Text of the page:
An outbreak of meningitis in Chile, which has cost the lives of at least seven people, has caused an increase in the demand for vaccines against this infectious disease. In fact, the government of this country has just launched a campaign to vaccinate all children aged between 9 months and 5 years, which are considered the main risk group.

The Chilean Minister of Health, Jaime Mañalich, has assured that 1.9 million vaccines have already been acquired against the strain of meningococcal meningitis W-135 -Responsible for this outbreak, and that will be administered free of charge to children who are in that age group.

The government of Chile has launched a campaign to vaccinate all children aged between 9 months and 5 years, considered the main risk group

Chile is one of the countries of Latin America - along with Argentina, Brazil and Uruguay - where the incidence of meningitis is higher, but this outbreak of bacterial meningitis stands out because of its aggressiveness and because, so far this year, They have confirmed 99 cases of infected people throughout the country, while between 2007 and 2011 an average of 90 cases were detected.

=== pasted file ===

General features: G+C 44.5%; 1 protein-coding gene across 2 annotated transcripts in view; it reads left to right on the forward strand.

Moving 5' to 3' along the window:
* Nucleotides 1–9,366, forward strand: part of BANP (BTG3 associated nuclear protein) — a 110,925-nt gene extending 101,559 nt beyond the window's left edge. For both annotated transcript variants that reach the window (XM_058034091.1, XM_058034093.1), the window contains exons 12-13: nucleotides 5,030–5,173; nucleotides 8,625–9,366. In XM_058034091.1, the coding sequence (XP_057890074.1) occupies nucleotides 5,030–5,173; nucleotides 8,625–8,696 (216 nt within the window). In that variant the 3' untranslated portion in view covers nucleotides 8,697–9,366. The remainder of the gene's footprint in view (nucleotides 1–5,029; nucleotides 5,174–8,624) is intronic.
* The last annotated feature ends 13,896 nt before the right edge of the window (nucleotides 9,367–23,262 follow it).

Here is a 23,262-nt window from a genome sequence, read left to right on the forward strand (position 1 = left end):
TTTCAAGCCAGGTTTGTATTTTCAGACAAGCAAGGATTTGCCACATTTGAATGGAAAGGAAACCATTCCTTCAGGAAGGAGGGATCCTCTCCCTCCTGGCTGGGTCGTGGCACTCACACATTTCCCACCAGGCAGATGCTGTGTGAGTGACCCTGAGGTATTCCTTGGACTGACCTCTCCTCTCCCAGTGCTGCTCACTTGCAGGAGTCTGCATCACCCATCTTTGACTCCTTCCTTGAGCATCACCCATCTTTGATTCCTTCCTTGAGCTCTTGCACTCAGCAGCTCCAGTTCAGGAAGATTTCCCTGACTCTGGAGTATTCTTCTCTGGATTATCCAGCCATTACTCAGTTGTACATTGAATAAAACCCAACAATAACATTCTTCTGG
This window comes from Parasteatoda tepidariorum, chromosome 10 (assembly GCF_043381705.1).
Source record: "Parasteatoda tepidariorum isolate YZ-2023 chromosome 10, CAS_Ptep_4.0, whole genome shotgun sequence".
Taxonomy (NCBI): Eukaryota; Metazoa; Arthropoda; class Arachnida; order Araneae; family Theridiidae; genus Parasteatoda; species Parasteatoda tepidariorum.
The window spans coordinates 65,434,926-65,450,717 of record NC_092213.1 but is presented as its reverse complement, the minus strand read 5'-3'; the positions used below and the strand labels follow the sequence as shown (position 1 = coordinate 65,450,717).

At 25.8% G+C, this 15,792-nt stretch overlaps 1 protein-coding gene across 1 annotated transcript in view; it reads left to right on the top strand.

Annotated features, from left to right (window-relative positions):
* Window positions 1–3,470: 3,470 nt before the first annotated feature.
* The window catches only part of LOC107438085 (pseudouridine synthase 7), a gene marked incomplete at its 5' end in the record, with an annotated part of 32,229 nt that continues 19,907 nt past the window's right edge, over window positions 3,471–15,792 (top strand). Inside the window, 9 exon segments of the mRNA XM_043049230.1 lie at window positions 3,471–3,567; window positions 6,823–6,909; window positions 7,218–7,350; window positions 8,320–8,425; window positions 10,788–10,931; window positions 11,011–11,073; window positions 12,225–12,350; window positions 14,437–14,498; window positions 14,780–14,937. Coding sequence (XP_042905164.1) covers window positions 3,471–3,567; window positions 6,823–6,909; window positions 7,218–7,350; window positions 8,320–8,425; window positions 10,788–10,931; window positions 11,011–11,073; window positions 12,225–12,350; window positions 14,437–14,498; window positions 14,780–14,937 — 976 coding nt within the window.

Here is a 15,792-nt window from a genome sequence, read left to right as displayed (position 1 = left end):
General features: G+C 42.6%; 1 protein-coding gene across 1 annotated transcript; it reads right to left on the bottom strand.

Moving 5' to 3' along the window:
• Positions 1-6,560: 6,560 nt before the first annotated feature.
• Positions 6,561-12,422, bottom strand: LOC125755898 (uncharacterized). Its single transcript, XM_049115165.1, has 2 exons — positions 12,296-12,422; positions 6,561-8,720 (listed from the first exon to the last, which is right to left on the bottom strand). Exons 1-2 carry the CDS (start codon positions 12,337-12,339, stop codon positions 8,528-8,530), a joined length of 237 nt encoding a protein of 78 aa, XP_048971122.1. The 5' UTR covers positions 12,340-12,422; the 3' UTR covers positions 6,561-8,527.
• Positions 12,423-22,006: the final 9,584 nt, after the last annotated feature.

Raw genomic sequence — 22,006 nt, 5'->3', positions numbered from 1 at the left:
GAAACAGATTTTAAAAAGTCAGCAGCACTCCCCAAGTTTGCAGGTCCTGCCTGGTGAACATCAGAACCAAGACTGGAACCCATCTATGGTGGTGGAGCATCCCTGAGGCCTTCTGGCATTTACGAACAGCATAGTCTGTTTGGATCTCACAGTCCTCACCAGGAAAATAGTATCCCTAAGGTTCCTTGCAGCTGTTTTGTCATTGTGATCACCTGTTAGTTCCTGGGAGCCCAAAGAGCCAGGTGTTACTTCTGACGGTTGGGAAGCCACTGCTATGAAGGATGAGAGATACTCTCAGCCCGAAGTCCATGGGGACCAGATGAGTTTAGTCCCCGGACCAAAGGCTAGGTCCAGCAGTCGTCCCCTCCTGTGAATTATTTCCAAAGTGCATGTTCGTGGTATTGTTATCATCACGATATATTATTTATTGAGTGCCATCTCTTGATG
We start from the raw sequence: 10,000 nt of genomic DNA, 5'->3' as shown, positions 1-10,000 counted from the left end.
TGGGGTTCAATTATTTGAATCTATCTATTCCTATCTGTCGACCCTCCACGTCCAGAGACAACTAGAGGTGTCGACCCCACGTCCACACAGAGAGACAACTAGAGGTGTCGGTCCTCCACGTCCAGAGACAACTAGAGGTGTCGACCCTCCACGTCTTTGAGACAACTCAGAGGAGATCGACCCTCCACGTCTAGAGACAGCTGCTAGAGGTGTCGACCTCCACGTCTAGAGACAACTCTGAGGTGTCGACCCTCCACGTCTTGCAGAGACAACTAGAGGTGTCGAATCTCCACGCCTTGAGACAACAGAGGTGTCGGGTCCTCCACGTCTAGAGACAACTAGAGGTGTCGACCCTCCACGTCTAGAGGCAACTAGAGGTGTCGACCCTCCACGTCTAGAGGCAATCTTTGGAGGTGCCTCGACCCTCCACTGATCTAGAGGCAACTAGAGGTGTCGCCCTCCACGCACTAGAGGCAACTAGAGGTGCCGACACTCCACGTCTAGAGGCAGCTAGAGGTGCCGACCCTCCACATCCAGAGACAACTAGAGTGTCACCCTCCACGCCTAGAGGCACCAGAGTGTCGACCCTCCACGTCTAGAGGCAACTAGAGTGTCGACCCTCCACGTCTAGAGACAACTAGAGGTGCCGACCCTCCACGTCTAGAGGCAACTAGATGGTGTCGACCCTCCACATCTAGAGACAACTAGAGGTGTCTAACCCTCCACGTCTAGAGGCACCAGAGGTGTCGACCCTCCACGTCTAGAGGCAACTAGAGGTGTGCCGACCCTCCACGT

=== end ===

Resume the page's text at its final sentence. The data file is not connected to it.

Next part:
Although health officials want to continue extending vaccination from January as a preventive measure, they believe that the population should not be alarmed because an epidemic outbreak of meningitis, according to the definition of the Center for Disease Studies in the United States, implies that more ten cases per hundred thousand inhabitants, which has not happened in Chile, despite the fact that an increase in the number of cases has been detected with respect to other years.

In addition to the prophylaxis offered by the vaccine, health professionals have insisted that other effective preventive measures be taken, such as washing hands frequently and ventilating houses and other enclosed spaces. They also recommend that parents be alert and consult the doctor if their children have symptoms such as headache and high fever.

February 2019 ACIP Meeting - Meningococcal Vaccines (November 2019).